Friday, December 31, 2010

A Practical (but not easy) Action Plan for Transforming Education

Over at ASCD Edge, Walter McKenzie shares A Practical (but not easy) Action Plan for Transforming Education. Below are the components of the plan with my thoughts.
  • Get all the stakeholders to the table
    • McKenzie hits on a recent frustration among educators. While we often have politicians, entrepreneurs, and celebrities at the table making education decisions, we forget some of the most important stakeholders: teachers, students, parents, educational visionaries, community members, etc.
  • Put children first
    • McKenzie suggests that we put aside the political propaganda (my words) and really put children first. There are children behind that data-driven decision making. Let’s not forget that. We must empower them to discover their talents, passions, and interests and learn using all the information and resources they have at their disposal. We can’t continue to allow them to be held back by political BANdates or limited vision, expertise or resources of a class, school or district.
  • Redefine teaching
    • The industrial model of teaching is failing our 21st century learners. We must rethink everything we’ve ever learned about being a teacher and McKenzie shares ideas for doing this.
  • Adopt a campus model
    • My favorite of McKenzie’s suggestions is to take your technology budget and turn it on its head. McKenzie explains we should plan to move to an open campus model where students bring their own technology to schools and hop onto your network for access to resources and information. Educational institutions need to drop the excuses and figure it out just as coffee shops, parks, whole cities, libraries, airports, and more have done. As far as the holy securing student data excuse...stop trying to pull the wool over people’s eyes. Move student data onto a different system...the end.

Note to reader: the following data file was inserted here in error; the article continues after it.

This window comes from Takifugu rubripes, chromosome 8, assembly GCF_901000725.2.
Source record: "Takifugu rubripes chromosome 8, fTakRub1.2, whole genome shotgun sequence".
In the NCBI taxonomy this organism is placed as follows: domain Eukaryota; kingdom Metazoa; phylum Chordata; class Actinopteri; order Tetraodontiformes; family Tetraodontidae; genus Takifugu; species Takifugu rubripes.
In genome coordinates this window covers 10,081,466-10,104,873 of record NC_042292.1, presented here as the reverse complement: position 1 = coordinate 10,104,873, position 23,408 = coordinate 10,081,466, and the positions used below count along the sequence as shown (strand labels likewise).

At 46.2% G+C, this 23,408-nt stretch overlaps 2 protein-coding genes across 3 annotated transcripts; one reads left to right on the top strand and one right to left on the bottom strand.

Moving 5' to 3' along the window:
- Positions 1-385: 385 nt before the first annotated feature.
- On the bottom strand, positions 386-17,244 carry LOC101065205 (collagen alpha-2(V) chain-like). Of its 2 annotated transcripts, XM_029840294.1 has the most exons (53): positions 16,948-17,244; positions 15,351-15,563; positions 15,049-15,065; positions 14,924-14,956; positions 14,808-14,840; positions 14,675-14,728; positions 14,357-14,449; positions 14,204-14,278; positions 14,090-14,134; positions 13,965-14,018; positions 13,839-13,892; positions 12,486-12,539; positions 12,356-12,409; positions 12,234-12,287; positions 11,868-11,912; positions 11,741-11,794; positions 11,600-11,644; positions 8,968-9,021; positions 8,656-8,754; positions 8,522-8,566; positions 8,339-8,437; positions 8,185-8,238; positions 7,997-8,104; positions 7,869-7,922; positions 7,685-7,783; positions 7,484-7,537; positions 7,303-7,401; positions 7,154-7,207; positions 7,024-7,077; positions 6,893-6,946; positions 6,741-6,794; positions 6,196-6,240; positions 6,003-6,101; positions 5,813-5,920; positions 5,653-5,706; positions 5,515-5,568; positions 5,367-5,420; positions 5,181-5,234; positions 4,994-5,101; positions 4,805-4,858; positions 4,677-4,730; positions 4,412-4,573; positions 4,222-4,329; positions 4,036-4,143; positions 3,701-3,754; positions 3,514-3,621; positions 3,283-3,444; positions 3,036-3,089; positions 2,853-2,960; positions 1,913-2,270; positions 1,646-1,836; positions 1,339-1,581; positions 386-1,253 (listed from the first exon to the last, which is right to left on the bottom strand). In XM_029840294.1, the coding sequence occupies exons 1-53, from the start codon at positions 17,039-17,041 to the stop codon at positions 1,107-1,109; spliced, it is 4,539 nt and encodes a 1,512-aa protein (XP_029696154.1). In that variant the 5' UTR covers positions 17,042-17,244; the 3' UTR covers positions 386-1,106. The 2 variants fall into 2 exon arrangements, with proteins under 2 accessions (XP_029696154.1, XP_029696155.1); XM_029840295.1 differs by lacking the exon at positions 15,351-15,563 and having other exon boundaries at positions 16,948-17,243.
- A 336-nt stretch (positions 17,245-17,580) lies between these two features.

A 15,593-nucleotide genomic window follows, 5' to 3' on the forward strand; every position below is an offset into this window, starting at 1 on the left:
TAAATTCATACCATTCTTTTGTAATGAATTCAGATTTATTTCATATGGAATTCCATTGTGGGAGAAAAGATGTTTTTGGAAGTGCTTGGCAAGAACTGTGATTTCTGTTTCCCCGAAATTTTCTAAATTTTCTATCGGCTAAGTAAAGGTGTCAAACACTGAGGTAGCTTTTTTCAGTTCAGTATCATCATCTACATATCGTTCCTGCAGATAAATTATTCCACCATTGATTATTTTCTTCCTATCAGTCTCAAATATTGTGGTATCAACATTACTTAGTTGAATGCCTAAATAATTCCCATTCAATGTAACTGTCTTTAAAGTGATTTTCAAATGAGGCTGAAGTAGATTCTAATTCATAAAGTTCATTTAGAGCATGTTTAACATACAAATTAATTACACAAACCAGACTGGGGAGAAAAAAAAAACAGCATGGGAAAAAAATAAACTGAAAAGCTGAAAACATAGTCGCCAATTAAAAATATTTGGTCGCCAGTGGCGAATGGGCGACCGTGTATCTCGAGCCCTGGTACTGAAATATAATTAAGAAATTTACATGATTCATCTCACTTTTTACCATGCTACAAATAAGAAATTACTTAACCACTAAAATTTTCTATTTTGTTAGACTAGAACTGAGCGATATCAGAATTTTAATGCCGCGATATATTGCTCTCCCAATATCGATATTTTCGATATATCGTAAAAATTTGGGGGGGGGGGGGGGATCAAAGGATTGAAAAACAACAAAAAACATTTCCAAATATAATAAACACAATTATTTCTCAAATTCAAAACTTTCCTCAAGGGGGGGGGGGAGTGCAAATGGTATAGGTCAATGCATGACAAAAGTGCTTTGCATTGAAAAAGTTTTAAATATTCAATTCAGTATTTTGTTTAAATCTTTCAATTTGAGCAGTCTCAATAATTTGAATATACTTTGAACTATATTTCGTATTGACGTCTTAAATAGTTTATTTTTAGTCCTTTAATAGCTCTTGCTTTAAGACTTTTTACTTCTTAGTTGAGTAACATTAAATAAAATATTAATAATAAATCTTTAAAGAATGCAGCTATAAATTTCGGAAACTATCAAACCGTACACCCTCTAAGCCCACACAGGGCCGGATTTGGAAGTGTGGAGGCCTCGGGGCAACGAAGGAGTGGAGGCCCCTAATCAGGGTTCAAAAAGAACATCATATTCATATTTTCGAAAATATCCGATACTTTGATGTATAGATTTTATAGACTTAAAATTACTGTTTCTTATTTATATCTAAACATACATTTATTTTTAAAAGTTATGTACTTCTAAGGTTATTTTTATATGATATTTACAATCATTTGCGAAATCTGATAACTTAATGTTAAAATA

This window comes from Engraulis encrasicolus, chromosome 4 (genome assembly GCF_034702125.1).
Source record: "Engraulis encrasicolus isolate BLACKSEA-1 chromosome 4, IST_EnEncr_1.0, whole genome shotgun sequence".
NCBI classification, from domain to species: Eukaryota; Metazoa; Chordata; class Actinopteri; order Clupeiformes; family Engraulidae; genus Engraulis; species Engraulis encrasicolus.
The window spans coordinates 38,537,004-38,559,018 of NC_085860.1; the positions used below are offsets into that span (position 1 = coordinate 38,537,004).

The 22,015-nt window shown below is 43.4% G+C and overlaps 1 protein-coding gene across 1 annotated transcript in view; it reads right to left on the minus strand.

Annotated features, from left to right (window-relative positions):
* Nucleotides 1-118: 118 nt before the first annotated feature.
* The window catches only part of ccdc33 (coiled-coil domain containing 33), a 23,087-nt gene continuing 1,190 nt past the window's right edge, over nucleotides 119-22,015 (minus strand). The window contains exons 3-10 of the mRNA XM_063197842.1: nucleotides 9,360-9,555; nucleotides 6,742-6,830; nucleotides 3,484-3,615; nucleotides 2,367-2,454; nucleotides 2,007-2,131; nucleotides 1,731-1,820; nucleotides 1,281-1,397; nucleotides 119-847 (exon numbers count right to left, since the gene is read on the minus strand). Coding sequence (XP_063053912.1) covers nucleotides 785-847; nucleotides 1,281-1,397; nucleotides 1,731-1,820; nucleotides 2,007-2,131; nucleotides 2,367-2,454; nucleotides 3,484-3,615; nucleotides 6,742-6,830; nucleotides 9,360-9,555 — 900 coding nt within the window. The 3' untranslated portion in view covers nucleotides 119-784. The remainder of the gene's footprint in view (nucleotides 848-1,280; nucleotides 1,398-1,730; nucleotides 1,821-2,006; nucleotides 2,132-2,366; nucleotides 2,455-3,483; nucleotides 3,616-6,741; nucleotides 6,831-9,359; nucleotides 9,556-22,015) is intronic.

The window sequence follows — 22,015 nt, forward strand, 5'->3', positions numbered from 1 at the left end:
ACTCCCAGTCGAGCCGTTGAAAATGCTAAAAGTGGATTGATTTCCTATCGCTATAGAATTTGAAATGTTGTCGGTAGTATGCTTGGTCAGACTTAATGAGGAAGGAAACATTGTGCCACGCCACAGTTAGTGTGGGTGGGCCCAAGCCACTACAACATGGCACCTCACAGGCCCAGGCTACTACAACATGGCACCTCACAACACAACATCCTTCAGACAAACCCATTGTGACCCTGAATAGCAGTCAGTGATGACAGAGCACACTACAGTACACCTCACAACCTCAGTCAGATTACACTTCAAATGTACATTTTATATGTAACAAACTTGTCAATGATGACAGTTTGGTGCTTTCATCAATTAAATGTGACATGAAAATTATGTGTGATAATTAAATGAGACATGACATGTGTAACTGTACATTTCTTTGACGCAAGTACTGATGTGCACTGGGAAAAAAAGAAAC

• Individualize learning
    • I love McKenzie’s suggestion that every student deserves a personal learning plan with the resources provided to ensure success. I would add to this a talent portfolio that outlines the students interests, abilities, and learning styles. He suggests it’s time to put aside the standardized classroom model and put in place individualized learning for every student and he provides some advice on how to do that.
  • 24/7 Learning
    • We must redefine learning time so that it recognizes learning taking place seven days a week, twenty-four hours a day. McKenzie provides some insight on how to do that.
  • K-20 Competency-based Learning Continuum with no age/grade benchmarks
    • McKenzie shares ideas on how to provide learning experiences for students that span their formative years and provide a strong bridge into adult learning and productivity. No grade levels. No age levels; students moving along as they master specific skills and information and are ready to learn.
McKenzie explains that there are many institutional and financial forces in play that will oppose this plan explaining, “That in and of itself is a good indicator that the plan is on the right track!” He advises though that these should not be used as excuses for not moving forward and believes that decision makers are capable of working out these details once they are no longer acting as guardians of the status quo.

McKenzie explains each part of the plan and suggestions for success in more detail. To read his suggestions and the whole article visit A Practical (but not easy) Action Plan for Transforming Education.
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